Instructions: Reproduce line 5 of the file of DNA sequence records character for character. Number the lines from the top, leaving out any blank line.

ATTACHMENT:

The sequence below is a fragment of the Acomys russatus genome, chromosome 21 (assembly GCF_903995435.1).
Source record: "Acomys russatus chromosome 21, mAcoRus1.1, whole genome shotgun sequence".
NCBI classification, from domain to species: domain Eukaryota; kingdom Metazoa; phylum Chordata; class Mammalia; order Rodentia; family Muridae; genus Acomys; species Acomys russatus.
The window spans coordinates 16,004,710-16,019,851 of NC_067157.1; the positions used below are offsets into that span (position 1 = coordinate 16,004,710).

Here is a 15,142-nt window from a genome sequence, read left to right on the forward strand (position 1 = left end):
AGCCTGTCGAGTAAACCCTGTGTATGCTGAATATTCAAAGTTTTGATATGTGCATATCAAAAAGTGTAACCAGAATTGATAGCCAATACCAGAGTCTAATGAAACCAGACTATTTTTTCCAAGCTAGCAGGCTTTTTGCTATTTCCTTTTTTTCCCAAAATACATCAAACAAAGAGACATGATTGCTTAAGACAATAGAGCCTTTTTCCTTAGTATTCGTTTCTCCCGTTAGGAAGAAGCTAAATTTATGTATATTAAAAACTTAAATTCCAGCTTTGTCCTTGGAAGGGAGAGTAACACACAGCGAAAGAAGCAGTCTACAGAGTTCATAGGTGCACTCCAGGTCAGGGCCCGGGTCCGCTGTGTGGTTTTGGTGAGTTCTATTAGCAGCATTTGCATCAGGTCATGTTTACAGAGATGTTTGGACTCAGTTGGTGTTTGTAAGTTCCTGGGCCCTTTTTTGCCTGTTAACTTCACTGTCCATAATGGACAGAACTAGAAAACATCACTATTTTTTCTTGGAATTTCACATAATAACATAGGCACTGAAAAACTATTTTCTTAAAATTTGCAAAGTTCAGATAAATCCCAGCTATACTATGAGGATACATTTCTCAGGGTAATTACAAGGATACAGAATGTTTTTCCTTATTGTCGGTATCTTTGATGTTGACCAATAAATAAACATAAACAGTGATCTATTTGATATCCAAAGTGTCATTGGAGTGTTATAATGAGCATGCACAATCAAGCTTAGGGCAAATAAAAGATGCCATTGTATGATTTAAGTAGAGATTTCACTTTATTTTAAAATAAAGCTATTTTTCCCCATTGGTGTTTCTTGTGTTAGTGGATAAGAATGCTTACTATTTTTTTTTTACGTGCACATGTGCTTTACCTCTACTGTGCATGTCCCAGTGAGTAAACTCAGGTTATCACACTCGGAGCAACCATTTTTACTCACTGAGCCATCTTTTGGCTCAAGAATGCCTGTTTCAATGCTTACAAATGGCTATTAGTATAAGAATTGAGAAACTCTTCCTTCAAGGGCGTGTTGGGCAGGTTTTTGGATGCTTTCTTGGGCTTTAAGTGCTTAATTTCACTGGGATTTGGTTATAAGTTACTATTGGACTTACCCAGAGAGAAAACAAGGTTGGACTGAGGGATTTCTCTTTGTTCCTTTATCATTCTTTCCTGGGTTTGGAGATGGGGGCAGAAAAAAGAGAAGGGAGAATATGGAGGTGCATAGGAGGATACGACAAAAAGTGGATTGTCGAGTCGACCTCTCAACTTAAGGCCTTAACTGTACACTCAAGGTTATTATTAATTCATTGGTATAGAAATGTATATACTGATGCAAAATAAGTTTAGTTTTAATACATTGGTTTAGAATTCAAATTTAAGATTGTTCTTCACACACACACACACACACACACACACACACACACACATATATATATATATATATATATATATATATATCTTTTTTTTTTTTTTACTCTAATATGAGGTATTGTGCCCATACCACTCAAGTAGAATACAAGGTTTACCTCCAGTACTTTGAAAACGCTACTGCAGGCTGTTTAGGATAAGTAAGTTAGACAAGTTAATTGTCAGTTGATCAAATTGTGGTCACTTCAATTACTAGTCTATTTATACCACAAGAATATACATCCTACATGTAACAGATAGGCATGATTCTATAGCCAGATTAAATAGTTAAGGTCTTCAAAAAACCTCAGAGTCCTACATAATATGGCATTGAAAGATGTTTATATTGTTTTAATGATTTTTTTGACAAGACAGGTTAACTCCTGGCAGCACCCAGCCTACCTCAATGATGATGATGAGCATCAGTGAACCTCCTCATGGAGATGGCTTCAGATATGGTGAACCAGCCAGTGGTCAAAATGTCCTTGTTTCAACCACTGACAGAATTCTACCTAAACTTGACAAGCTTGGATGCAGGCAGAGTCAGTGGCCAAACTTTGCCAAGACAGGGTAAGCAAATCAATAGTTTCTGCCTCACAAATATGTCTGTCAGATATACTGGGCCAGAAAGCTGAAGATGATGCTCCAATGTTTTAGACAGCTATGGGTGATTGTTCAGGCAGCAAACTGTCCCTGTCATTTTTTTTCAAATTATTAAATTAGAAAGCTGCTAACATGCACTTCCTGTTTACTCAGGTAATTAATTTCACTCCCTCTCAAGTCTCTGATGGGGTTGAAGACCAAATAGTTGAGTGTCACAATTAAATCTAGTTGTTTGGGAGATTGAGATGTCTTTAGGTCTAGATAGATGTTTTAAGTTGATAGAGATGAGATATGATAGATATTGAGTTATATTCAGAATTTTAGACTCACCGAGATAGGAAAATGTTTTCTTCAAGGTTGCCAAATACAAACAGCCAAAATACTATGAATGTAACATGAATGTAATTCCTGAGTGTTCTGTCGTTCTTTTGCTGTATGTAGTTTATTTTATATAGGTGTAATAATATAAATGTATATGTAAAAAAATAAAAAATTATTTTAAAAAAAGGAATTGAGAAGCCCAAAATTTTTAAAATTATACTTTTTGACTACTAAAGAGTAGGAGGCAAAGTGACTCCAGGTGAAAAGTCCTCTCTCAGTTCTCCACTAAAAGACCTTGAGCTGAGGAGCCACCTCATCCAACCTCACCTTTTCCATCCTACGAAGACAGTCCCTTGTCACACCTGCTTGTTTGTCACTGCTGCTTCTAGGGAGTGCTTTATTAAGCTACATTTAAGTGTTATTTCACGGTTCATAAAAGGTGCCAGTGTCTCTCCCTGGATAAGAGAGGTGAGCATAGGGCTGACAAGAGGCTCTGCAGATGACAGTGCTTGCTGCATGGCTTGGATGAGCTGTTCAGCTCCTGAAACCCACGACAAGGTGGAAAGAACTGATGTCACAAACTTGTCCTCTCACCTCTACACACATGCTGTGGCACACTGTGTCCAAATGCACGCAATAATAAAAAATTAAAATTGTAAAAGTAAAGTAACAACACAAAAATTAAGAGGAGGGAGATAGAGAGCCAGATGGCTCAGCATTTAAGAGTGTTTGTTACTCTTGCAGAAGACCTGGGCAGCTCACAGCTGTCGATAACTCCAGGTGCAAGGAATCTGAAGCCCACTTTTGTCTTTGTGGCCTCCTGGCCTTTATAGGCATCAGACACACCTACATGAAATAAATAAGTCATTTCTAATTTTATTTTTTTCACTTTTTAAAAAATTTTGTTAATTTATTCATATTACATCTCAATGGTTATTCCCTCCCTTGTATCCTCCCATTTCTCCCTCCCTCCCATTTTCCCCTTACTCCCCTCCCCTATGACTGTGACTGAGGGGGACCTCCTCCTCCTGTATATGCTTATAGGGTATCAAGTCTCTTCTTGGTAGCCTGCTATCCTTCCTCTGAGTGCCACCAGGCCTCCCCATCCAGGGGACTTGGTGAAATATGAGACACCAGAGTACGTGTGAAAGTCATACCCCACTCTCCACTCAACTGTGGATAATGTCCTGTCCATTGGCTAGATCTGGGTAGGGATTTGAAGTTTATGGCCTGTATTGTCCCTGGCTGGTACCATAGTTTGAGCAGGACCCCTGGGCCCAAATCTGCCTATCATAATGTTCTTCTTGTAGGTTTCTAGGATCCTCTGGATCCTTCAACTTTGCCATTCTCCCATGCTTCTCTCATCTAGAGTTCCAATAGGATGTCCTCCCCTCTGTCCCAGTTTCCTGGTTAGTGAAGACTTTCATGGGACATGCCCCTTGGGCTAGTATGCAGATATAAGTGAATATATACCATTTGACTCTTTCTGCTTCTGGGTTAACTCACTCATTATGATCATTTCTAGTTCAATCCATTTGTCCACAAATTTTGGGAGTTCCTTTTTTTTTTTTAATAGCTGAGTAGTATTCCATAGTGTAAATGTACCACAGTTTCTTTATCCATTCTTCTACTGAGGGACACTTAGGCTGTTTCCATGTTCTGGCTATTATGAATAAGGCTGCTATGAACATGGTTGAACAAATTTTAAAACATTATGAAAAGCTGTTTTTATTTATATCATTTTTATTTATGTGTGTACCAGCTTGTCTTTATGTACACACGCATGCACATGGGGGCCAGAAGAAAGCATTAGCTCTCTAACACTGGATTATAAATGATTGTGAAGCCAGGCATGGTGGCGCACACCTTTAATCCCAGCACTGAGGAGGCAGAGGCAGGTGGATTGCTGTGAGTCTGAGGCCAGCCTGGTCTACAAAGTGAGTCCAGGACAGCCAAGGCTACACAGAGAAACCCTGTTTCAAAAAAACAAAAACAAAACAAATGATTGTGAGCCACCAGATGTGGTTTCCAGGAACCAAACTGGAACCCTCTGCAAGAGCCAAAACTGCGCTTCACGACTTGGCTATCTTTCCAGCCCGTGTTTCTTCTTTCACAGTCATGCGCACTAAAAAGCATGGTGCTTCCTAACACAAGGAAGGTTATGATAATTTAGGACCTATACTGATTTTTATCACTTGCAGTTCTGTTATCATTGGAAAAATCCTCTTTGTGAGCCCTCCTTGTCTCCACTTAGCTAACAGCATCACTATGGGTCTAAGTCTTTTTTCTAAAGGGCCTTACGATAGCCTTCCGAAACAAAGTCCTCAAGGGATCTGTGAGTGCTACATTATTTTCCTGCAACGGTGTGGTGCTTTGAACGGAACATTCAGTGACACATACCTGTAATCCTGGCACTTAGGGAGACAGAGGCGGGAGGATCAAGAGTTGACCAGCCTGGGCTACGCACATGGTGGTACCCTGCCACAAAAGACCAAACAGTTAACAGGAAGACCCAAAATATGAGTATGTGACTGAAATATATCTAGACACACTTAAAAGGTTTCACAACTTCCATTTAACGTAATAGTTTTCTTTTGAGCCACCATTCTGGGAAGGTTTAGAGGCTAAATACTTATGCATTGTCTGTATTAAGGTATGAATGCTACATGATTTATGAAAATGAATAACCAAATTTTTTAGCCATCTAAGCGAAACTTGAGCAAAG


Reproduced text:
Here is a 15,142-nt window from a genome sequence, read left to right on the forward strand (position 1 = left end):